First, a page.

Gneiss // is a common and widely distributed type of rock formed by high-grade regional metamorphic processes from pre-existing formations that were originally either igneous or sedimentary rocks. It is often foliated (composed of layers of sheet-like planar structures). The foliations are characterized by alternating darker and lighter colored bands, called "gneissic banding".
The etymology of the word gneiss is disputed. Sources say it comes from the Middle High German verb gneist (to spark; so called because the rock glitters). It has occurred in English since at least 1757.
Gneissic rocks are usually medium- to coarse-foliated and are largely recrystallized but do not carry large quantities of micas, chlorite or other platy minerals. Gneisses that are metamorphosed igneous rocks or their equivalent are termed granite gneisses, diorite gneisses, etc. Gneiss rocks may also be named after a characteristic component, such as garnet gneiss, biotite gneiss, albite gneiss, etc. Orthogneiss designates a gneiss derived from an igneous rock, and paragneiss is one from a sedimentary rock.
Gneiss appears to be striped in bands, called gneissic banding. The banding is developed under high temperature and pressure conditions.
The minerals are arranged into layers which appear to be bands, when the rock is broken and viewed from the side (in cross section). This is because of a different composition of each layer, or band, called compositional banding. The darker bands have relatively more mafic minerals (those containing relatively more magnesium - Mg, and iron Fe). The lighter bands contain relatively more felsic minerals (silicates, containing relatively more of the lighter elements, such as silicon, oxygen, aluminium, sodium, and potassium).
A common cause of the banding is the subjection of the protolith (the original rock material that undergoes metamorphism) to extreme shearing force, a sliding force similar to the pushing of the top of a deck of cards in one direction, and the bottom of the deck in the other direction. These forces stretch out the rock like a plastic, and the original material is smeared out into sheets.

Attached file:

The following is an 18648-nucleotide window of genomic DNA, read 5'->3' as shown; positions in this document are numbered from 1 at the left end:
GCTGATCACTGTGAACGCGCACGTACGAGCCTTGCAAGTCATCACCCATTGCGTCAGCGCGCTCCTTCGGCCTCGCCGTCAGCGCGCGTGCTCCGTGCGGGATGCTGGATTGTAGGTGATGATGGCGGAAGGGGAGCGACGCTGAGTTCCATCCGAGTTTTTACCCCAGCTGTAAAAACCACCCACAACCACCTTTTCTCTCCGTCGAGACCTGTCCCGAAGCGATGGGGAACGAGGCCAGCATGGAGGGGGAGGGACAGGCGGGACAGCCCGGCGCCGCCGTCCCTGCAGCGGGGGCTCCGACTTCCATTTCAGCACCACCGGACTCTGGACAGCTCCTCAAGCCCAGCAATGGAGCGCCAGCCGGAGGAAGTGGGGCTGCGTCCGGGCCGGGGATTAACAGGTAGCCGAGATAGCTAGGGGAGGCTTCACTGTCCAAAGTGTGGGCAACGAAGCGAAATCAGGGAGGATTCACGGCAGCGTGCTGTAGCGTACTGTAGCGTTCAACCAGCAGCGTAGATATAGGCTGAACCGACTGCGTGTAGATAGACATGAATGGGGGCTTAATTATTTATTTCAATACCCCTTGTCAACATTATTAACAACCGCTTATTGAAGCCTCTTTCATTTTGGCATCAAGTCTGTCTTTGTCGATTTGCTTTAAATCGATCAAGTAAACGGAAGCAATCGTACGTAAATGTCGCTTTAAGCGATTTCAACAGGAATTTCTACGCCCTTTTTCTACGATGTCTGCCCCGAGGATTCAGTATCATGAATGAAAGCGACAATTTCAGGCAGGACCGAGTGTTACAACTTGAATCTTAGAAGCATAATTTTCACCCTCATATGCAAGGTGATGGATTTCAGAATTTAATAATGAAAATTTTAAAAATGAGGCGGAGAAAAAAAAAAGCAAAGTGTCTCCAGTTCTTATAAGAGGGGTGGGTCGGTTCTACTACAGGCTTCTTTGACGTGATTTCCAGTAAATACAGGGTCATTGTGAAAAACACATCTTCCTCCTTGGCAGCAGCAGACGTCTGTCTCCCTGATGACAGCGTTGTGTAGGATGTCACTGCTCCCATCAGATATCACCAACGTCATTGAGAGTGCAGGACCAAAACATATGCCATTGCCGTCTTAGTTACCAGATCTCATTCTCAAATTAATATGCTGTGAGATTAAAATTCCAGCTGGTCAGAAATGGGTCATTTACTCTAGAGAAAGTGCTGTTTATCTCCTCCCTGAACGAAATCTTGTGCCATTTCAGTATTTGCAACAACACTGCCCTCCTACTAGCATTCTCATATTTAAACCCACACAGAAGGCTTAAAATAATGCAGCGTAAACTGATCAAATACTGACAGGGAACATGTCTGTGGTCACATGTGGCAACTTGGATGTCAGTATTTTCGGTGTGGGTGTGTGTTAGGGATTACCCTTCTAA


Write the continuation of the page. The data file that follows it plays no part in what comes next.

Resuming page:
Some banding is formed from original rock material (protolith) that is subjected to extreme temperature and pressure and is composed of alternating layers of sandstone (lighter) and shale (darker), which is metamorphosed into bands of quartzite and mica.
Another cause of banding is "metamorphic differentiation", which separates different materials into different layers through chemical reactions, a process not fully understood.
Orthogneiss designates a gneiss derived from an igneous rock, and paragneiss is one from a sedimentary rock. Gneissose rocks have properties similar to gneiss.
Most of the Outer Hebrides of Scotland have a bedrock formed from Lewisian gneiss. This bedrock contains rocks that are among the oldest in Europe and indeed the world, having been formed in the Precambrian "super-eon" up to three billion years ago. In addition to the Outer Hebrides, they form basement deposits on the Scottish mainland west of the Moine Thrust and on the islands of Coll and Tiree. These rocks are largely igneous in origin, mixed with metamorphosed marble, quartzite and mica schist with later intrusions of basaltic dykes and granite magma. The gneiss's delicate pink colours are exposed throughout the islands.
Augen gneiss, from the German: Augen [ˈaʊɡən], meaning "eyes", is a coarse-grained gneiss resulting from metamorphism of granite, which contains characteristic elliptic or lenticular shear-bound feldspar porphyroclasts, normally microcline, within the layering of the quartz, biotite and magnetite bands.
Archean and Proterozoic gneiss
Henderson Gneiss is located in North Carolina and South Carolina, USA, east of the Brevard Shear Zone. It has deformed into two sequential forms. The second more warped form is associated with the Brevard Fault and the first deformation results from displacement to the southwest.
- Online Etymology Dictionary
- Essentials of Geology, 3rd Ed, Stephen Marshak
- Gillen (2003) page 44.
- McKirdy et al. (2007) page 95.
- Murray (1966) p. 2
- Kinematics of Late Paleozoic Continental Collision Between Laurentia and GondwanaScience, December 21, 1990, v. 250, p. 1702-1705
- Blatt, Harvey and Robert J. Tracy (1996). Petrology: Igneous, Sedimentary and Metamorphic, 2nd ed. Freeman, pp. 359–365. ISBN 0-7167-2438-3.
- Gillen, Con (2003). Geology and landscapes of Scotland. Harpenden. Terra Publishing. ISBN 1-903544-09-2.
- McKirdy, Alan Gordon, John & Crofts, Roger (2007). Land of Mountain and Flood: The Geology and Landforms of Scotland. Edinburgh. Birlinn. ISBN 978-1-84158-357-0.
- Murray, W.H. (1966). The Hebrides. London. Heinemann.
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